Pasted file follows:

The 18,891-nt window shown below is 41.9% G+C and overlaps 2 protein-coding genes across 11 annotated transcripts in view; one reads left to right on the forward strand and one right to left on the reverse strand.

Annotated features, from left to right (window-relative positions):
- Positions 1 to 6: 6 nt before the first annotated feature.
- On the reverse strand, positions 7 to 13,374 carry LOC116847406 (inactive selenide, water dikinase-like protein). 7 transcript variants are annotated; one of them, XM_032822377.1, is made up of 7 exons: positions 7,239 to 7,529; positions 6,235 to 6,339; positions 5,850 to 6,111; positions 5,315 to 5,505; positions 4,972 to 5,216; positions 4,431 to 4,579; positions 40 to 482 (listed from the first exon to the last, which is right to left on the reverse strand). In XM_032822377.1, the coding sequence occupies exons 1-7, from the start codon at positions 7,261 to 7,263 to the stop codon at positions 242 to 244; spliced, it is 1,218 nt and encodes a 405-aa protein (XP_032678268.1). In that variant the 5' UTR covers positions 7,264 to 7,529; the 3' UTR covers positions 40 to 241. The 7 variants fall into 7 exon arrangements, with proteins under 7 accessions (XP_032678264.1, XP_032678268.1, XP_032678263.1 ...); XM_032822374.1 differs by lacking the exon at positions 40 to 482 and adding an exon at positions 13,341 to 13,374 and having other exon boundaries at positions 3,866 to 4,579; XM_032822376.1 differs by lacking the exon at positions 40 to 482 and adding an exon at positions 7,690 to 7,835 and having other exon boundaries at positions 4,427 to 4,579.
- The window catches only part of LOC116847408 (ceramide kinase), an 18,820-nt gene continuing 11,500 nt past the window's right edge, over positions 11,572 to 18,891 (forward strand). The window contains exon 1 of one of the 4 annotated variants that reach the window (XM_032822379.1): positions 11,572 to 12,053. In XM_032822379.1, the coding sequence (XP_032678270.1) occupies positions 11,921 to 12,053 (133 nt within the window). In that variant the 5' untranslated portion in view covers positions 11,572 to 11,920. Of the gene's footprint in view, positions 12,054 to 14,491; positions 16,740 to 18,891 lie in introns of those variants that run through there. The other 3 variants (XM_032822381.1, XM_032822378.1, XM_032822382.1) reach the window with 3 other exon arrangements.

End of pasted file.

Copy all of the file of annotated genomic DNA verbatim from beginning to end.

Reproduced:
The 18,891-nt window shown below is 41.9% G+C and overlaps 2 protein-coding genes across 11 annotated transcripts in view; one reads left to right on the forward strand and one right to left on the reverse strand.

Annotated features, from left to right (window-relative positions):
- Positions 1 to 6: 6 nt before the first annotated feature.
- On the reverse strand, positions 7 to 13,374 carry LOC116847406 (inactive selenide, water dikinase-like protein). 7 transcript variants are annotated; one of them, XM_032822377.1, is made up of 7 exons: positions 7,239 to 7,529; positions 6,235 to 6,339; positions 5,850 to 6,111; positions 5,315 to 5,505; positions 4,972 to 5,216; positions 4,431 to 4,579; positions 40 to 482 (listed from the first exon to the last, which is right to left on the reverse strand). In XM_032822377.1, the coding sequence occupies exons 1-7, from the start codon at positions 7,261 to 7,263 to the stop codon at positions 242 to 244; spliced, it is 1,218 nt and encodes a 405-aa protein (XP_032678268.1). In that variant the 5' UTR covers positions 7,264 to 7,529; the 3' UTR covers positions 40 to 241. The 7 variants fall into 7 exon arrangements, with proteins under 7 accessions (XP_032678264.1, XP_032678268.1, XP_032678263.1 ...); XM_032822374.1 differs by lacking the exon at positions 40 to 482 and adding an exon at positions 13,341 to 13,374 and having other exon boundaries at positions 3,866 to 4,579; XM_032822376.1 differs by lacking the exon at positions 40 to 482 and adding an exon at positions 7,690 to 7,835 and having other exon boundaries at positions 4,427 to 4,579.
- The window catches only part of LOC116847408 (ceramide kinase), an 18,820-nt gene continuing 11,500 nt past the window's right edge, over positions 11,572 to 18,891 (forward strand). The window contains exon 1 of one of the 4 annotated variants that reach the window (XM_032822379.1): positions 11,572 to 12,053. In XM_032822379.1, the coding sequence (XP_032678270.1) occupies positions 11,921 to 12,053 (133 nt within the window). In that variant the 5' untranslated portion in view covers positions 11,572 to 11,920. Of the gene's footprint in view, positions 12,054 to 14,491; positions 16,740 to 18,891 lie in introns of those variants that run through there. The other 3 variants (XM_032822381.1, XM_032822378.1, XM_032822382.1) reach the window with 3 other exon arrangements.